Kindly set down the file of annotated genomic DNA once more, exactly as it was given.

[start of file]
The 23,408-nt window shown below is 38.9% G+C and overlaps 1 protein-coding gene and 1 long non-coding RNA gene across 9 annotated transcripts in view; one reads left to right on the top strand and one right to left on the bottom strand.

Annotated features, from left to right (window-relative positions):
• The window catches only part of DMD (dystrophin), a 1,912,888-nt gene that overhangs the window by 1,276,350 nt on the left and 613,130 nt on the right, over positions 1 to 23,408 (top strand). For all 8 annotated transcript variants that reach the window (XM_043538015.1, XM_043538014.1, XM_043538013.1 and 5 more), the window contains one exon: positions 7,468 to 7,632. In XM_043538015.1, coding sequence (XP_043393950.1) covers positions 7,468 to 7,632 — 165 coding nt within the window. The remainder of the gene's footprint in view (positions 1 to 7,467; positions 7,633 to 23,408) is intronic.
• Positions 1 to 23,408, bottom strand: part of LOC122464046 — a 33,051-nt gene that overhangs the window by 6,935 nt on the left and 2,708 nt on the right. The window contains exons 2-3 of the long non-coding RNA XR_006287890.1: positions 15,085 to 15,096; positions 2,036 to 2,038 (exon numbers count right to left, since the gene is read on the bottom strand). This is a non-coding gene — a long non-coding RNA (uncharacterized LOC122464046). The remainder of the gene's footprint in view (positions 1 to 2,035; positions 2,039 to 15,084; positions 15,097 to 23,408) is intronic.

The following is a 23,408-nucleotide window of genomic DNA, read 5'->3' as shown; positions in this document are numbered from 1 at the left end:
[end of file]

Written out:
The 23,408-nt window shown below is 38.9% G+C and overlaps 1 protein-coding gene and 1 long non-coding RNA gene across 9 annotated transcripts in view; one reads left to right on the top strand and one right to left on the bottom strand.

Annotated features, from left to right (window-relative positions):
• The window catches only part of DMD (dystrophin), a 1,912,888-nt gene that overhangs the window by 1,276,350 nt on the left and 613,130 nt on the right, over positions 1 to 23,408 (top strand). For all 8 annotated transcript variants that reach the window (XM_043538015.1, XM_043538014.1, XM_043538013.1 and 5 more), the window contains one exon: positions 7,468 to 7,632. In XM_043538015.1, coding sequence (XP_043393950.1) covers positions 7,468 to 7,632 — 165 coding nt within the window. The remainder of the gene's footprint in view (positions 1 to 7,467; positions 7,633 to 23,408) is intronic.
• Positions 1 to 23,408, bottom strand: part of LOC122464046 — a 33,051-nt gene that overhangs the window by 6,935 nt on the left and 2,708 nt on the right. The window contains exons 2-3 of the long non-coding RNA XR_006287890.1: positions 15,085 to 15,096; positions 2,036 to 2,038 (exon numbers count right to left, since the gene is read on the bottom strand). This is a non-coding gene — a long non-coding RNA (uncharacterized LOC122464046). The remainder of the gene's footprint in view (positions 1 to 2,035; positions 2,039 to 15,084; positions 15,097 to 23,408) is intronic.

The following is a 23,408-nucleotide window of genomic DNA, read 5'->3' as shown; positions in this document are numbered from 1 at the left end: